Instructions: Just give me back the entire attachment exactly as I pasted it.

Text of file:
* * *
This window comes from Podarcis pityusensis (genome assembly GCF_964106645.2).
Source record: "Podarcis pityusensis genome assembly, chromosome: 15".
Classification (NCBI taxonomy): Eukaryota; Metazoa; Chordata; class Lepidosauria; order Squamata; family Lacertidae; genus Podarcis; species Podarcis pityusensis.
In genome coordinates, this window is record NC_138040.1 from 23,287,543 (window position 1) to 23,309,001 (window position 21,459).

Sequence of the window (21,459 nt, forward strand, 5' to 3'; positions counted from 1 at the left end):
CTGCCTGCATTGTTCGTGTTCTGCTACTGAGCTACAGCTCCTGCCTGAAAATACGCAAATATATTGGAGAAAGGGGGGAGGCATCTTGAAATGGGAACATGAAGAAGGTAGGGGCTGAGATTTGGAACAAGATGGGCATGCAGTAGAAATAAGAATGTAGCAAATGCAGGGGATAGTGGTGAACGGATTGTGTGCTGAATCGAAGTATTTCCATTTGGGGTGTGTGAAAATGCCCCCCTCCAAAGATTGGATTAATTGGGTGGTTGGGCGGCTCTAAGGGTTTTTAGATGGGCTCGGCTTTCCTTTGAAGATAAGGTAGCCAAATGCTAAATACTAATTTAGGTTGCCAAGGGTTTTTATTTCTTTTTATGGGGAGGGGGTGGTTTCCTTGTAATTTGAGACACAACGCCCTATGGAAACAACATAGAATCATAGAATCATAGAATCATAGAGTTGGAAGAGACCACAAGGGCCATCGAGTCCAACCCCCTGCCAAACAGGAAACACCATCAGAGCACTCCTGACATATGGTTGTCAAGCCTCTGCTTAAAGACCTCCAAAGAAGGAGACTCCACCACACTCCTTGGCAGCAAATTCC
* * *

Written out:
This window comes from Podarcis pityusensis (genome assembly GCF_964106645.2).
Source record: "Podarcis pityusensis genome assembly, chromosome: 15".
Classification (NCBI taxonomy): Eukaryota; Metazoa; Chordata; class Lepidosauria; order Squamata; family Lacertidae; genus Podarcis; species Podarcis pityusensis.
In genome coordinates, this window is record NC_138040.1 from 23,287,543 (window position 1) to 23,309,001 (window position 21,459).

Sequence of the window (21,459 nt, forward strand, 5' to 3'; positions counted from 1 at the left end):
CTGCCTGCATTGTTCGTGTTCTGCTACTGAGCTACAGCTCCTGCCTGAAAATACGCAAATATATTGGAGAAAGGGGGGAGGCATCTTGAAATGGGAACATGAAGAAGGTAGGGGCTGAGATTTGGAACAAGATGGGCATGCAGTAGAAATAAGAATGTAGCAAATGCAGGGGATAGTGGTGAACGGATTGTGTGCTGAATCGAAGTATTTCCATTTGGGGTGTGTGAAAATGCCCCCCTCCAAAGATTGGATTAATTGGGTGGTTGGGCGGCTCTAAGGGTTTTTAGATGGGCTCGGCTTTCCTTTGAAGATAAGGTAGCCAAATGCTAAATACTAATTTAGGTTGCCAAGGGTTTTTATTTCTTTTTATGGGGAGGGGGTGGTTTCCTTGTAATTTGAGACACAACGCCCTATGGAAACAACATAGAATCATAGAATCATAGAATCATAGAGTTGGAAGAGACCACAAGGGCCATCGAGTCCAACCCCCTGCCAAACAGGAAACACCATCAGAGCACTCCTGACATATGGTTGTCAAGCCTCTGCTTAAAGACCTCCAAAGAAGGAGACTCCACCACACTCCTTGGCAGCAAATTCC